War of the Rebellion: Serial 099 Page 0954 OPERATIONS IN N. C., S. C., S. GA., AND E. FLA. Chapter LIX.

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HEADQUARTERS FIFTEENTH ARMY CORPS,

Near Mill Creek, N. C., March 22, 1865.

Captain A. M. VAN DYKE,

Asst. Adjt. General, Department and Army of the Tennessee:

CAPTAIN: I have the honor to inquire at what hour I shall burn the bridge across Mill Creek and withdraw General Woods' division preparatory to the movement from this point.

I am, captain, very respectfully, your obedient servant,

JOHN A. LOGAN,

Major-General.

HDQRS. DEPARTMENT AND ARMY OF THE TENNESSEE,

Near Mill Creek, N. C., March 22, 1865.

Major General JOHN A. LOGAN,

Commanding Fifteenth Army Corps:

GENERAL: I am directed by the general to say, in answer to your note, that General Woods' division may be withdrawn at any time, leaving a strong picket at the bridge, which you may burn toward morning.

Very respectfully, your obedient servant,

A. M. VAN DYKE,

Assistant Adjutant-General.

NEAR FALLING CREEK, March 22, 1865.

Major MAX WOODHULL,

Assistant Adjutant-General:

MAJOR: I received last night from General Howard an order to move the trains this morning to Everettsville, and am pulling out early this morning. The roads are said to be bad. A brigade of the Twenty-fifth Army corps are here and will be in our rear. I apprehend no danger. No train has been started for Kinston yet, for the reason that there was no guard for it, and then Colonel Carpenter has not yet arrived with the empty wagons from the front. Everettsville will be on the way, however, and the empty part of the train can keep directly on.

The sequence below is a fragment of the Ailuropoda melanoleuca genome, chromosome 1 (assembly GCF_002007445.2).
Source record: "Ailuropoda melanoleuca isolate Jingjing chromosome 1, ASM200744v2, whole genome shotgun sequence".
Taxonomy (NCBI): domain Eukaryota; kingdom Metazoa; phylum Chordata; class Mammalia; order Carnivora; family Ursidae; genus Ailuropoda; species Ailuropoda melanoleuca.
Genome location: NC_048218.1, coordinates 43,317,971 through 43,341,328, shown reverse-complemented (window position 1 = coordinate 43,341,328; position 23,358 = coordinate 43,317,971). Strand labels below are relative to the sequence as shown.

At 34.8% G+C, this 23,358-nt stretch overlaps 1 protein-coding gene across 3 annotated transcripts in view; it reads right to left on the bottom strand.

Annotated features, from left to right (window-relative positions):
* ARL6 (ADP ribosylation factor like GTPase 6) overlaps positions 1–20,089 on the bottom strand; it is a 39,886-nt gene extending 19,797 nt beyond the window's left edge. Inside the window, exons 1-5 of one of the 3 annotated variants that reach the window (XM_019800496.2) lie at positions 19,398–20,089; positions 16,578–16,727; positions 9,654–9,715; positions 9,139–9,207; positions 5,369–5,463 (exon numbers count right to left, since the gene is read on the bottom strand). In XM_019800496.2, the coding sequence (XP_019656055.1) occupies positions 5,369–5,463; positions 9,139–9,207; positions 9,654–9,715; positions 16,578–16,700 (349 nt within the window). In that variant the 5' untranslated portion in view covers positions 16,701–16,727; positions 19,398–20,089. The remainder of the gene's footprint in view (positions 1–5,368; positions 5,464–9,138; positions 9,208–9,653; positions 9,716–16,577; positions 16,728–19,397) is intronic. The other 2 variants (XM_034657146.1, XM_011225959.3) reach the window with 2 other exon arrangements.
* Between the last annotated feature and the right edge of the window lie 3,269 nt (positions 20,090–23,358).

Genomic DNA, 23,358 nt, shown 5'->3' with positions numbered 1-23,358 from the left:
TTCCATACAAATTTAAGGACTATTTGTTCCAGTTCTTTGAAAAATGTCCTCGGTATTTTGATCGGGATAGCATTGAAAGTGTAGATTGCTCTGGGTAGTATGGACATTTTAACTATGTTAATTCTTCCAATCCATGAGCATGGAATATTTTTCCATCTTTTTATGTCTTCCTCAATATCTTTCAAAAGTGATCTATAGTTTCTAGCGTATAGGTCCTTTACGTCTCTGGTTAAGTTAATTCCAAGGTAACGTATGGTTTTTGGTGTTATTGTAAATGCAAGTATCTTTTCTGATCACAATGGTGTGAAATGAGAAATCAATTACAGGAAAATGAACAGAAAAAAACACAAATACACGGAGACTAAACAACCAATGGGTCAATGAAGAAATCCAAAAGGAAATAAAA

I am, major, very respectfully, your most obedient servant,

G. L. FORT,

Lieutenant Colonel and Chief Quartermaster, Fifteenth Army Corps.

HDQRS. FIRST DIVISION, FIFTEENTH ARMY CORPS,

Mill Creek, N. C., Mach 22, 1865.

Major MAX WOODHULL,

Assistant Adjutant-General, Fifteenth Army Corps:

MAJOR: I respectfully report that my skirmishers were thrown forward a short time before daylight this a. m., and that they soon ascertained the enemy had withdrawn, as shown in my note this morning.

The Second Brigade, Colonel Catterson commanding, was, by direction of Major-General Logan, very shortly afterward started out toward Bentonville on the Smithfield road, with a view to ascertaining the movements of the rebels. Passing beyond Mill Creek at Bentonville, Colonel Catterson soon met with the rear guard of the rebel column